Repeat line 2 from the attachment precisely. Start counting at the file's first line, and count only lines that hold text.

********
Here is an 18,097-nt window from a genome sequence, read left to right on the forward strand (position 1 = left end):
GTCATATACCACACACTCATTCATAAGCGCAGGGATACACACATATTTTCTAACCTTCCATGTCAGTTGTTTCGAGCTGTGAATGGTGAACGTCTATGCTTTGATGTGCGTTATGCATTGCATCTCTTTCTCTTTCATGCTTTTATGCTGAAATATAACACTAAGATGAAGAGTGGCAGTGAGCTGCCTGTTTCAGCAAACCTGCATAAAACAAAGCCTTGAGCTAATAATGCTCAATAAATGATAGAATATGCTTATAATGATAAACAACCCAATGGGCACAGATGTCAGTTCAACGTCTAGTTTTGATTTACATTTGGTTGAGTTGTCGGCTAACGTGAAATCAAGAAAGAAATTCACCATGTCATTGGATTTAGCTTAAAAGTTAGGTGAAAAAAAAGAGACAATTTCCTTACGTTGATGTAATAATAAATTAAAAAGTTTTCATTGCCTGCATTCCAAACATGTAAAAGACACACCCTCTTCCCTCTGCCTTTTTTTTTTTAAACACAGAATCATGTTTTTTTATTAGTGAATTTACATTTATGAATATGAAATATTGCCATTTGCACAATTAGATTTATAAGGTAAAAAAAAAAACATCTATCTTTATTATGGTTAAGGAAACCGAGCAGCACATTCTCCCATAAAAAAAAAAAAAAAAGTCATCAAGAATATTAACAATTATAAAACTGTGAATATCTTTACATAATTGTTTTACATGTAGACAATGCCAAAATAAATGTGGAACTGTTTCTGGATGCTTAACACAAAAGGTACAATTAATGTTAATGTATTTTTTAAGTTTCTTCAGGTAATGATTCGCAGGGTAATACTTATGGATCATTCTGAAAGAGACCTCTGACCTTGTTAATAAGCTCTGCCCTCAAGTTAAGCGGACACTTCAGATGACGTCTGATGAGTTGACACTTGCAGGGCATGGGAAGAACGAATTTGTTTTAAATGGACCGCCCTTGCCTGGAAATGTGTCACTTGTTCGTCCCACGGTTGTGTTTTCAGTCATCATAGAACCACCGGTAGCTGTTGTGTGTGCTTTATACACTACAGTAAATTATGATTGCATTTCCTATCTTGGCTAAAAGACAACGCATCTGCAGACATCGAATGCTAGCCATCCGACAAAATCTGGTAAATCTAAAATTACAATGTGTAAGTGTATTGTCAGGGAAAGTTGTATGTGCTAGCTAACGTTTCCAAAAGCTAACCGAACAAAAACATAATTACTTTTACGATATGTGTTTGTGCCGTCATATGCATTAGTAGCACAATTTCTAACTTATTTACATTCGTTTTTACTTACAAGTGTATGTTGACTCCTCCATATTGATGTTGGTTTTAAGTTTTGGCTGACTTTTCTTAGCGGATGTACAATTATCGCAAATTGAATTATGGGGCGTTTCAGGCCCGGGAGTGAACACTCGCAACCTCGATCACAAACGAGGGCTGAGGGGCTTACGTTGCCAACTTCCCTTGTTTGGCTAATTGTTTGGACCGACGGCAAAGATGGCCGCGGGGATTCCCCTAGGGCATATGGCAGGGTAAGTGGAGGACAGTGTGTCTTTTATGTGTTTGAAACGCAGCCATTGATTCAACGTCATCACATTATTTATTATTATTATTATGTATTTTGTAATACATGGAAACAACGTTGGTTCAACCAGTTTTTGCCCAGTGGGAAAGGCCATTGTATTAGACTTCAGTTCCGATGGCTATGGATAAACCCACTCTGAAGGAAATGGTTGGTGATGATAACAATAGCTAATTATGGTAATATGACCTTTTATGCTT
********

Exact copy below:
GTCATATACCACACACTCATTCATAAGCGCAGGGATACACACATATTTTCTAACCTTCCATGTCAGTTGTTTCGAGCTGTGAATGGTGAACGTCTATGCTTTGATGTGCGTTATGCATTGCATCTCTTTCTCTTTCATGCTTTTATGCTGAAATATAACACTAAGATGAAGAGTGGCAGTGAGCTGCCTGTTTCAGCAAACCTGCATAAAACAAAGCCTTGAGCTAATAATGCTCAATAAATGATAGAATATGCTTATAATGATAAACAACCCAATGGGCACAGATGTCAGTTCAACGTCTAGTTTTGATTTACATTTGGTTGAGTTGTCGGCTAACGTGAAATCAAGAAAGAAATTCACCATGTCATTGGATTTAGCTTAAAAGTTAGGTGAAAAAAAAGAGACAATTTCCTTACGTTGATGTAATAATAAATTAAAAAGTTTTCATTGCCTGCATTCCAAACATGTAAAAGACACACCCTCTTCCCTCTGCCTTTTTTTTTTTAAACACAGAATCATGTTTTTTTATTAGTGAATTTACATTTATGAATATGAAATATTGCCATTTGCACAATTAGATTTATAAGGTAAAAAAAAAAACATCTATCTTTATTATGGTTAAGGAAACCGAGCAGCACATTCTCCCATAAAAAAAAAAAAAAAAGTCATCAAGAATATTAACAATTATAAAACTGTGAATATCTTTACATAATTGTTTTACATGTAGACAATGCCAAAATAAATGTGGAACTGTTTCTGGATGCTTAACACAAAAGGTACAATTAATGTTAATGTATTTTTTAAGTTTCTTCAGGTAATGATTCGCAGGGTAATACTTATGGATCATTCTGAAAGAGACCTCTGACCTTGTTAATAAGCTCTGCCCTCAAGTTAAGCGGACACTTCAGATGACGTCTGATGAGTTGACACTTGCAGGGCATGGGAAGAACGAATTTGTTTTAAATGGACCGCCCTTGCCTGGAAATGTGTCACTTGTTCGTCCCACGGTTGTGTTTTCAGTCATCATAGAACCACCGGTAGCTGTTGTGTGTGCTTTATACACTACAGTAAATTATGATTGCATTTCCTATCTTGGCTAAAAGACAACGCATCTGCAGACATCGAATGCTAGCCATCCGACAAAATCTGGTAAATCTAAAATTACAATGTGTAAGTGTATTGTCAGGGAAAGTTGTATGTGCTAGCTAACGTTTCCAAAAGCTAACCGAACAAAAACATAATTACTTTTACGATATGTGTTTGTGCCGTCATATGCATTAGTAGCACAATTTCTAACTTATTTACATTCGTTTTTACTTACAAGTGTATGTTGACTCCTCCATATTGATGTTGGTTTTAAGTTTTGGCTGACTTTTCTTAGCGGATGTACAATTATCGCAAATTGAATTATGGGGCGTTTCAGGCCCGGGAGTGAACACTCGCAACCTCGATCACAAACGAGGGCTGAGGGGCTTACGTTGCCAACTTCCCTTGTTTGGCTAATTGTTTGGACCGACGGCAAAGATGGCCGCGGGGATTCCCCTAGGGCATATGGCAGGGTAAGTGGAGGACAGTGTGTCTTTTATGTGTTTGAAACGCAGCCATTGATTCAACGTCATCACATTATTTATTATTATTATTATGTATTTTGTAATACATGGAAACAACGTTGGTTCAACCAGTTTTTGCCCAGTGGGAAAGGCCATTGTATTAGACTTCAGTTCCGATGGCTATGGATAAACCCACTCTGAAGGAAATGGTTGGTGATGATAACAATAGCTAATTATGGTAATATGACCTTTTATGCTT